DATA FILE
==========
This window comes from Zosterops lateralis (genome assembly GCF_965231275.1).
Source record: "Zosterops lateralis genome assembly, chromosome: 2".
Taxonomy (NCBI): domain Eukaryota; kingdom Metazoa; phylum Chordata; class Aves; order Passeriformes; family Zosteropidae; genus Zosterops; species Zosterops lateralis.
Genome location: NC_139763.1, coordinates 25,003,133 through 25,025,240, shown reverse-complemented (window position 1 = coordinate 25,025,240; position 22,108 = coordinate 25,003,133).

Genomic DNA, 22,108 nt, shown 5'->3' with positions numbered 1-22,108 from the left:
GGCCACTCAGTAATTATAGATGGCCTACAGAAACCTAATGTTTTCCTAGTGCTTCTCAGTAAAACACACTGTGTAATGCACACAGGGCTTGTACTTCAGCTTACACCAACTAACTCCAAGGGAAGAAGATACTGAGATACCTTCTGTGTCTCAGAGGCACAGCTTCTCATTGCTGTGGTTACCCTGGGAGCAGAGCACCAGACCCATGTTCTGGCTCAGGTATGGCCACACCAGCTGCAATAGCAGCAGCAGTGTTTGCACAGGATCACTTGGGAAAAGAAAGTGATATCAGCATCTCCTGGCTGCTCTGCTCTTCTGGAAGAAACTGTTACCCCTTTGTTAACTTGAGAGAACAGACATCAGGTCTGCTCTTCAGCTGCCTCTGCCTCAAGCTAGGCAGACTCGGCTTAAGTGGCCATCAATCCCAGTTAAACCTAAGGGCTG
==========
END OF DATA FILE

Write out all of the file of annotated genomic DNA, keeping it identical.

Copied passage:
This window comes from Zosterops lateralis (genome assembly GCF_965231275.1).
Source record: "Zosterops lateralis genome assembly, chromosome: 2".
Taxonomy (NCBI): domain Eukaryota; kingdom Metazoa; phylum Chordata; class Aves; order Passeriformes; family Zosteropidae; genus Zosterops; species Zosterops lateralis.
Genome location: NC_139763.1, coordinates 25,003,133 through 25,025,240, shown reverse-complemented (window position 1 = coordinate 25,025,240; position 22,108 = coordinate 25,003,133).

Genomic DNA, 22,108 nt, shown 5'->3' with positions numbered 1-22,108 from the left:
GGCCACTCAGTAATTATAGATGGCCTACAGAAACCTAATGTTTTCCTAGTGCTTCTCAGTAAAACACACTGTGTAATGCACACAGGGCTTGTACTTCAGCTTACACCAACTAACTCCAAGGGAAGAAGATACTGAGATACCTTCTGTGTCTCAGAGGCACAGCTTCTCATTGCTGTGGTTACCCTGGGAGCAGAGCACCAGACCCATGTTCTGGCTCAGGTATGGCCACACCAGCTGCAATAGCAGCAGCAGTGTTTGCACAGGATCACTTGGGAAAAGAAAGTGATATCAGCATCTCCTGGCTGCTCTGCTCTTCTGGAAGAAACTGTTACCCCTTTGTTAACTTGAGAGAACAGACATCAGGTCTGCTCTTCAGCTGCCTCTGCCTCAAGCTAGGCAGACTCGGCTTAAGTGGCCATCAATCCCAGTTAAACCTAAGGGCTG